In 1362 Alice arrived at court and served as a lady-in-waiting to Philippa of Hainault, the respected and matronly queen of Edward III. Alice's beauty and charm caught the eye of King Edward while at court. Shortly after, around 1363, when she was only 15 years of age (the king was 52), she became the mistress of Edward III. This was only 6 years prior to the queen's death in 1369 of the plague. Until the queen's death, their relationship was extremely secret and veiled. Only when Philippa died in 1369 did Alice's affair with the king become more conspicuous, and it aroused bitter envy and hatred at court especially as Alice was only 21 years old. Following the queens death, a devastated Edward leaned heavily on her considerable abilities; her courtly dominance accelerated by his loss. Alice acquired numerous gifts from the King and she soon became an extremely wealthy lady. Her lover bestowed upon her property and even jewels belonging to the late queen. Manipulating the mourning and bedridden King to her will, Alice dipped her hands into the Royal treasury and amassed a fortune worth more than £20,000 (£6,000,000 in 2016) between the embezzled money, vast properties and Royal jewels in her possession. Dressed in golden garments, Perrers was paraded around London as "The Lady of the Sun" on the king's command and courtiers were expected to behave respectfully towards her. This caused a great wave of criticism from the public and Edward's Court. By the early 1370s, it was clear that Alice possessed political ambitions alongside her craving for a vast fortune. Alice dominated the King's Court and enjoyed almost total control of Royal patronage. She used her position to advance her circle of friends into high positions and she became the ailing King's principal advisor on all matters relating to the country. From 1370 - 1376, Alice can be said to have ruled the country indirectly through Edward III, an unheard of feat for a female of no Royal descent in their early to mid-twenties. Alice's power and eminence soon became legendary and it was reported that she instilled fear into the populace of which no one dared to prosecute a claim against her. Alice was seen as an ambitious, grasping, calculating and cold-hearted opportunist who manipulated the ailing King into granting her unheard of wealth and status at a court that brimmed with spite and loathing of her. Towards the end of Edward's reign, Alice was accused of making his life a misery and of luring him into her charm only to further her own personal ambitions.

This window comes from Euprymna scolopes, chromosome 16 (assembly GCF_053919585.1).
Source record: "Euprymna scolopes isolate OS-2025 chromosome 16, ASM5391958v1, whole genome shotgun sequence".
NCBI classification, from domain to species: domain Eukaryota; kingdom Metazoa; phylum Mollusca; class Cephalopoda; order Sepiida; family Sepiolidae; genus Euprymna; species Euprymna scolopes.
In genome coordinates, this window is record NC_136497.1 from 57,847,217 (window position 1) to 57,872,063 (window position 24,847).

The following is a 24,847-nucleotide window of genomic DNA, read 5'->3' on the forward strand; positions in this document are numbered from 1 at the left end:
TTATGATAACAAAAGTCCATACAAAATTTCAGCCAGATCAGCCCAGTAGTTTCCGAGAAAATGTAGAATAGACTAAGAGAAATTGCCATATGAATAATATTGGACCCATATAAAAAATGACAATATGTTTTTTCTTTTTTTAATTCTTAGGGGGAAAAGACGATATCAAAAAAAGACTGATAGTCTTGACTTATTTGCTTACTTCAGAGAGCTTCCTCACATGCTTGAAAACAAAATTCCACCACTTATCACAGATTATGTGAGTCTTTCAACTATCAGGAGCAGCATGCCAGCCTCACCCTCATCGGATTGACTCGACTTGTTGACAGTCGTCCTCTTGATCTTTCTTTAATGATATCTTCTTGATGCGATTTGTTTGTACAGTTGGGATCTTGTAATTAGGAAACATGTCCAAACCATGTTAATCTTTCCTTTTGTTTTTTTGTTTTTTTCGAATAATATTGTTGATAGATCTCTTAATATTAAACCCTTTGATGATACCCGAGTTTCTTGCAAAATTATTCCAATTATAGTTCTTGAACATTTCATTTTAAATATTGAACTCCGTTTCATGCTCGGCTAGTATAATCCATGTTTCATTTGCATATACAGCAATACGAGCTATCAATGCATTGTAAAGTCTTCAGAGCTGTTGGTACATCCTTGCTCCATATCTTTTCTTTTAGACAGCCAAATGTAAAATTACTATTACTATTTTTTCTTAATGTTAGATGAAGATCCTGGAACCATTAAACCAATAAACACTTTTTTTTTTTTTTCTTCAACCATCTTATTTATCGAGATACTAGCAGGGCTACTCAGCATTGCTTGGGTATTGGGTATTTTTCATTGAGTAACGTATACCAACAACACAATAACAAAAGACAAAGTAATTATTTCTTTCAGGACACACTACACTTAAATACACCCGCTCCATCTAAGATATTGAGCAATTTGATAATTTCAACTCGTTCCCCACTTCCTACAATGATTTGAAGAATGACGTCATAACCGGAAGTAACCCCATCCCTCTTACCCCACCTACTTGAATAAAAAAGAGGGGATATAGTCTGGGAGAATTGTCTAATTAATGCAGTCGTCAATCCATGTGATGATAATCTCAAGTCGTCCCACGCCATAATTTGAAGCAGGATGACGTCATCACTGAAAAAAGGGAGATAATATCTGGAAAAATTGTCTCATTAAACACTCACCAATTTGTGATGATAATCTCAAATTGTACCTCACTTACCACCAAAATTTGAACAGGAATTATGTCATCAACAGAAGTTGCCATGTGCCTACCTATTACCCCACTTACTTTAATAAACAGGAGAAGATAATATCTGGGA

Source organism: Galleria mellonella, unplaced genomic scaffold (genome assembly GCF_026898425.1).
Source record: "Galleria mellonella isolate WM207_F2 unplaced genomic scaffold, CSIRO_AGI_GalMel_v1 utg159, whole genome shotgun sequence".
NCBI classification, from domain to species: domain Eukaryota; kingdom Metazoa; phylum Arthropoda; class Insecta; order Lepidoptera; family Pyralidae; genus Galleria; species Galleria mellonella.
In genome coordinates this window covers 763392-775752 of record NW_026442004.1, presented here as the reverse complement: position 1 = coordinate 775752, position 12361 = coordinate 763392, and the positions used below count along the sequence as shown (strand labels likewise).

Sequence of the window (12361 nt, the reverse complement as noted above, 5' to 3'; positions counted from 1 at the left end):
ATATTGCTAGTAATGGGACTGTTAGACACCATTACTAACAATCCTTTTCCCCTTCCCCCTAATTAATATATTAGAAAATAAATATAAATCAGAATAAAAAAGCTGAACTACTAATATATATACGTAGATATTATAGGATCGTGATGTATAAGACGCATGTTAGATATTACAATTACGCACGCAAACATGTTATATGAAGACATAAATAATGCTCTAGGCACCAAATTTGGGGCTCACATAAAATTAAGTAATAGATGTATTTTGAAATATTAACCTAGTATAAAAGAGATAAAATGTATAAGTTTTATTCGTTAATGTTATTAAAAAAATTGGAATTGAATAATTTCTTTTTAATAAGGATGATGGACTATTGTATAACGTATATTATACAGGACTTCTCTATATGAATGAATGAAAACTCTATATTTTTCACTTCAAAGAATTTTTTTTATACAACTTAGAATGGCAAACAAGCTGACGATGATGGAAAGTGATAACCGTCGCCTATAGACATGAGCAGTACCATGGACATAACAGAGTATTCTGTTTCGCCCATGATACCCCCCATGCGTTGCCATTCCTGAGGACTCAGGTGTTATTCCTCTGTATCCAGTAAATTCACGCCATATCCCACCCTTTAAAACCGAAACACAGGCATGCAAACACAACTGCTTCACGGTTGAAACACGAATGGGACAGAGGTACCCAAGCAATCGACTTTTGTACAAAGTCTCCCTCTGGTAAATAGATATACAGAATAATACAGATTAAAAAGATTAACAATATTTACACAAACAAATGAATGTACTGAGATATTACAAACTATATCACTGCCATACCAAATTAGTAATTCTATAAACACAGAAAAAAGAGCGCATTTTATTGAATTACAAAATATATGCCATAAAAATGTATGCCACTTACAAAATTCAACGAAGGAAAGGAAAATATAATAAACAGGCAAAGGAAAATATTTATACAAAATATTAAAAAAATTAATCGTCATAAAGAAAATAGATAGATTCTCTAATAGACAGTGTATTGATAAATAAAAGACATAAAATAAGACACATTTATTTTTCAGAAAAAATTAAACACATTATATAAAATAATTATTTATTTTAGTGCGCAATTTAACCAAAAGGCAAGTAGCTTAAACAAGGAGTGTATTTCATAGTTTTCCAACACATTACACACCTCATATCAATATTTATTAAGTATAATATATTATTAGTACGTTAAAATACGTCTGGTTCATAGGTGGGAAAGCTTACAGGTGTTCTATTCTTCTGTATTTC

Marriage and Children